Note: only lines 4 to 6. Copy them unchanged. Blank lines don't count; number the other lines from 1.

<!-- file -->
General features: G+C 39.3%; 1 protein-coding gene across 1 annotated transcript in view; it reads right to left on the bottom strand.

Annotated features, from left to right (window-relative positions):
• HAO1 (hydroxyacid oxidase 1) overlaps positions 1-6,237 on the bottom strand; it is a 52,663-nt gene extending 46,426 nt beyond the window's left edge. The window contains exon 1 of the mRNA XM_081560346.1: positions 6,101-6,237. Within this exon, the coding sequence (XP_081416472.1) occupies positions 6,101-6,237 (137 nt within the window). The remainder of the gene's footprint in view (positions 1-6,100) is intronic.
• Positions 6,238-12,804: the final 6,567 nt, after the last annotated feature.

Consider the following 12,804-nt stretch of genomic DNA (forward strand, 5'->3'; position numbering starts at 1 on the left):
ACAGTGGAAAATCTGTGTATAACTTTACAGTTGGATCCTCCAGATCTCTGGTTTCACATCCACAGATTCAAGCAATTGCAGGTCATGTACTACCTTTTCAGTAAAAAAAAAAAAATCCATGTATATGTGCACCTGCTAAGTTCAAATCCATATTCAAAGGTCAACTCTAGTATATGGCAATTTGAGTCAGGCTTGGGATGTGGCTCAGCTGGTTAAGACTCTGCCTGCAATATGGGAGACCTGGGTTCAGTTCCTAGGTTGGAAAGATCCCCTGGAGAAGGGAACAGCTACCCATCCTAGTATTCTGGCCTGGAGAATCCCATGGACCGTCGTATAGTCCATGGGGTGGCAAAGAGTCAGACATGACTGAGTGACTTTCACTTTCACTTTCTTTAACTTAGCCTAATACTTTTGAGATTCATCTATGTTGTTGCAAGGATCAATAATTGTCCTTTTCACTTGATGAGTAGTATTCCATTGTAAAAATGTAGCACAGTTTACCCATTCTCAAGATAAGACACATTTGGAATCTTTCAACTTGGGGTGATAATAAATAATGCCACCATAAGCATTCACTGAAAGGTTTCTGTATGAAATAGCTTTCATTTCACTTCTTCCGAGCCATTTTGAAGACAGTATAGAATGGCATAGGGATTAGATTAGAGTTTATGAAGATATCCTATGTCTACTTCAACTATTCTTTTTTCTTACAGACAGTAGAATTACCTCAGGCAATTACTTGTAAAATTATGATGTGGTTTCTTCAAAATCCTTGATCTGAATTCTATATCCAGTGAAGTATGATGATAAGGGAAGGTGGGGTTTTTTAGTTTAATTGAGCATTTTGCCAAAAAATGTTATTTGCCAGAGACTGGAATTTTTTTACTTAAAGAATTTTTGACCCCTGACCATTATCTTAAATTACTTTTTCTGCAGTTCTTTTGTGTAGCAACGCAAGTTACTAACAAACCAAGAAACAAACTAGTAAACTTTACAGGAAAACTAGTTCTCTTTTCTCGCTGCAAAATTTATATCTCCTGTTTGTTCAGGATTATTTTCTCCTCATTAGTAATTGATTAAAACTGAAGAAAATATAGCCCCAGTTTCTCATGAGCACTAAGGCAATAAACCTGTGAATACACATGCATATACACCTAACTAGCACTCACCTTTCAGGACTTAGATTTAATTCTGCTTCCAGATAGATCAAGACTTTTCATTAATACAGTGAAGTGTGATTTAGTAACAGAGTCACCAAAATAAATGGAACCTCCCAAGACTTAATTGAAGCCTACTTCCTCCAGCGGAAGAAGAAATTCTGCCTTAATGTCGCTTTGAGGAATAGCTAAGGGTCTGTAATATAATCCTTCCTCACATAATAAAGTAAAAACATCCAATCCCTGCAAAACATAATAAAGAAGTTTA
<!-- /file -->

• Positions 6,238-12,804: the final 6,567 nt, after the last annotated feature.

Consider the following 12,804-nt stretch of genomic DNA (forward strand, 5'->3'; position numbering starts at 1 on the left):
ACAGTGGAAAATCTGTGTATAACTTTACAGTTGGATCCTCCAGATCTCTGGTTTCACATCCACAGATTCAAGCAATTGCAGGTCATGTACTACCTTTTCAGTAAAAAAAAAAAAATCCATGTATATGTGCACCTGCTAAGTTCAAATCCATATTCAAAGGTCAACTCTAGTATATGGCAATTTGAGTCAGGCTTGGGATGTGGCTCAGCTGGTTAAGACTCTGCCTGCAATATGGGAGACCTGGGTTCAGTTCCTAGGTTGGAAAGATCCCCTGGAGAAGGGAACAGCTACCCATCCTAGTATTCTGGCCTGGAGAATCCCATGGACCGTCGTATAGTCCATGGGGTGGCAAAGAGTCAGACATGACTGAGTGACTTTCACTTTCACTTTCTTTAACTTAGCCTAATACTTTTGAGATTCATCTATGTTGTTGCAAGGATCAATAATTGTCCTTTTCACTTGATGAGTAGTATTCCATTGTAAAAATGTAGCACAGTTTACCCATTCTCAAGATAAGACACATTTGGAATCTTTCAACTTGGGGTGATAATAAATAATGCCACCATAAGCATTCACTGAAAGGTTTCTGTATGAAATAGCTTTCATTTCACTTCTTCCGAGCCATTTTGAAGACAGTATAGAATGGCATAGGGATTAGATTAGAGTTTATGAAGATATCCTATGTCTACTTCAACTATTCTTTTTTCTTACAGACAGTAGAATTACCTCAGGCAATTACTTGTAAAATTATGATGTGGTTTCTTCAAAATCCTTGATCTGAATTCTATATCCAGTGAAGTATGATGATAAGGGAAGGTGGGGTTTTTTAGTTTAATTGAGCATTTTGCCAAAAAATGTTATTTGCCAGAGACTGGAATTTTTTTACTTAAAGAATTTTTGACCCCTGACCATTATCTTAAATTACTTTTTCTGCAGTTCTTTTGTGTAGCAACGCAAGTTACTAACAAACCAAGAAACAAACTAGTAAACTTTACAGGAAAACTAGTTCTCTTTTCTCGCTGCAAAATTTATATCTCCTGTTTGTTCAGGATTATTTTCTCCTCATTAGTAATTGATTAAAACTGAAGAAAATATAGCCCCAGTTTCTCATGAGCACTAAGGCAATAAACCTGTGAATACACATGCATATACACCTAACTAGCACTCACCTTTCAGGACTTAGATTTAATTCTGCTTCCAGATAGATCAAGACTTTTCATTAATACAGTGAAGTGTGATTTAGTAACAGAGTCACCAAAATAAATGGAACCTCCCAAGACTTAATTGAAGCCTACTTCCTCCAGCGGAAGAAGAAATTCTGCCTTAATGTCGCTTTGAGGAATAGCTAAGGGTCTGTAATATAATCCTTCCTCACATAATAAAGTAAAAACATCCAATCCCTGCAAAACATAATAAAGAAGTTTA